The development of assistive robots for elderly and disabled people is currently an active field of research in the robotics community. An important part of making these systems usable is to allow for multimodal Human-Robot Interaction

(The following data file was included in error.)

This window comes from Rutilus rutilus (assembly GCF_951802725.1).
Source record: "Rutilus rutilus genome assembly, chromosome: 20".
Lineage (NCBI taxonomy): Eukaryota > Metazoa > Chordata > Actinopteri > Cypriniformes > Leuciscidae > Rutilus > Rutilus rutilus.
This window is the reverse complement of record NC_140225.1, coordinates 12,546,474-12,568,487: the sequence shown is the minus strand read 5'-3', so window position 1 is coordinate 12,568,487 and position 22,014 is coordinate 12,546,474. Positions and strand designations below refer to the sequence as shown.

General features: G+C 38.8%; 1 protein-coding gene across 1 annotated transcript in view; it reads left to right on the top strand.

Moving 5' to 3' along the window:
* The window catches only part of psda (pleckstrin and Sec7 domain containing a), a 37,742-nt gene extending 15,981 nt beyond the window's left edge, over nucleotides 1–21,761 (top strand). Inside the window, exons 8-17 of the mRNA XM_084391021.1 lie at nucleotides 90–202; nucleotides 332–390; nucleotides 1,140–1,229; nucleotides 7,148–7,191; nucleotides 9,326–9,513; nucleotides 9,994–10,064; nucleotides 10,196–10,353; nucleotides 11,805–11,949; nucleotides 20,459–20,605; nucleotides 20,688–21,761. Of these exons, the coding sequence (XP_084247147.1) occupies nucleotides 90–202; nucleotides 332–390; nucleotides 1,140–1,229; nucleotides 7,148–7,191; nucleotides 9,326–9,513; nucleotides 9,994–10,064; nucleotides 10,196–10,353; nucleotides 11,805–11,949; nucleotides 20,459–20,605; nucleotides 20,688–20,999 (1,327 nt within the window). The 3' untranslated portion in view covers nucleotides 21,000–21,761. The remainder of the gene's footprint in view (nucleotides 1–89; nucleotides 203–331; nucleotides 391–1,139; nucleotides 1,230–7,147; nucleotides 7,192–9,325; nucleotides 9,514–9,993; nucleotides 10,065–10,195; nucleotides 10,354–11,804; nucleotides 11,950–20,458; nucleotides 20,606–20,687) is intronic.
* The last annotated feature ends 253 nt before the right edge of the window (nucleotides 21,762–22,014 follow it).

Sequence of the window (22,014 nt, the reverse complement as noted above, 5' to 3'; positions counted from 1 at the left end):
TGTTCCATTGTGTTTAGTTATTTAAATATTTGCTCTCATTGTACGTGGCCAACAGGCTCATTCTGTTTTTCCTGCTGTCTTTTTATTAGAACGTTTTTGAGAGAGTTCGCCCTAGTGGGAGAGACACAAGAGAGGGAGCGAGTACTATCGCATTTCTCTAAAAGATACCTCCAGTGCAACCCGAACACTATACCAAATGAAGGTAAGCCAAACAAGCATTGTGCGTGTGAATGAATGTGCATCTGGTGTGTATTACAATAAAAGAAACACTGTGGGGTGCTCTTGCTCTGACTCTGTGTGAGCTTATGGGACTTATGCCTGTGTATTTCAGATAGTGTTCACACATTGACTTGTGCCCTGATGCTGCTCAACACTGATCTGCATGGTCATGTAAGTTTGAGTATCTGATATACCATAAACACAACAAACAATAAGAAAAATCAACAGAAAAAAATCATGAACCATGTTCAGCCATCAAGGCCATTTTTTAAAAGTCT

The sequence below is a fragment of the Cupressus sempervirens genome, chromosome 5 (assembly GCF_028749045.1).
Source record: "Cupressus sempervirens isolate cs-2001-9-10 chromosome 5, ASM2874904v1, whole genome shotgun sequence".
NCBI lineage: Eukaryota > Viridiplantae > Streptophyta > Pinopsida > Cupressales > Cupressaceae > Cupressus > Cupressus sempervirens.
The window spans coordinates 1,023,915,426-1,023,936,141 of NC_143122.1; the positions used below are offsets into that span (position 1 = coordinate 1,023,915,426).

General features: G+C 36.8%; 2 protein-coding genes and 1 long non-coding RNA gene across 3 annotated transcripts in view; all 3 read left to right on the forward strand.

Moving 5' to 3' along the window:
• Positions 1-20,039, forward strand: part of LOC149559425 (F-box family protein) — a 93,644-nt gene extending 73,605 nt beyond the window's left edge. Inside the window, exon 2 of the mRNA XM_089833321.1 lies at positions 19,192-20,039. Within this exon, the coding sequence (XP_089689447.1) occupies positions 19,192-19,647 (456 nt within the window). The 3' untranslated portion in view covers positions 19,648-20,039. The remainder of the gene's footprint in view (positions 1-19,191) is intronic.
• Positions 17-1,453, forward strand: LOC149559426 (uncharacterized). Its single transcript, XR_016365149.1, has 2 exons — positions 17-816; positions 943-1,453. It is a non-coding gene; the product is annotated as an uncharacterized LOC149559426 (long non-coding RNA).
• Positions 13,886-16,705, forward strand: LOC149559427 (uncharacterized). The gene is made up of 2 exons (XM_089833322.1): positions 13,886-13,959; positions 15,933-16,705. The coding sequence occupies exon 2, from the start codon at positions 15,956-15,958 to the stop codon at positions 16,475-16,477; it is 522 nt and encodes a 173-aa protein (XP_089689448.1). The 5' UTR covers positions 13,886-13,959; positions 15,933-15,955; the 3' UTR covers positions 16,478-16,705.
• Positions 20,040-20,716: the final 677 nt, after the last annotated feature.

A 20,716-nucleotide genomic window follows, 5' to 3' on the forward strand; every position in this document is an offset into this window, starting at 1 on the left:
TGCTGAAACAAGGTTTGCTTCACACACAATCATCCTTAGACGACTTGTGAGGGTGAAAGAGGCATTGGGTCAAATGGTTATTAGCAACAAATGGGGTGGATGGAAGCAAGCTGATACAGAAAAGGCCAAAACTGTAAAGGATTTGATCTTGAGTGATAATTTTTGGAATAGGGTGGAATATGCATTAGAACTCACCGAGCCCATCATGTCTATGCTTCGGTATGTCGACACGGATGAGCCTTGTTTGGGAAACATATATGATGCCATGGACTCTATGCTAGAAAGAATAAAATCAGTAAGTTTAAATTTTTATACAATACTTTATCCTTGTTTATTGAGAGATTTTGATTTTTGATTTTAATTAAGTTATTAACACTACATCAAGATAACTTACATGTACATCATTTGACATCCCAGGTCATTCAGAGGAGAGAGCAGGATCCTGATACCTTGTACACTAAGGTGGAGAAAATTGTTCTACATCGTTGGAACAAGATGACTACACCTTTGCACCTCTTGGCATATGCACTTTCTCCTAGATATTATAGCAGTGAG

(HRI). However, the overall human-machine system is complex. The user and the robot are operating in a closed loop and both are potentially capable of adapting to the other. The work presented here has attempted to approach the problem from three different perspectives, investigating methods for analyzing, implementing, and testing an enabling multimodal interface for the ASIBOT assistive robot. It was proposed to use principles from Information Theory as the basis for the analysis, with the goal of increasing the information capacity of the human-machine channel. Multimodality was identified as one possible approach for achieving this. Methods for performing information fusion and machine learning that might be of interest for the implementation were identified. It was speculated that reinforcement learning could serve as an on-line adaptive component in the interface. Finally, the use of standard movement models and tasks as the basis for testing multimodal HRI was discussed and linked to typical tasks for assistive robots.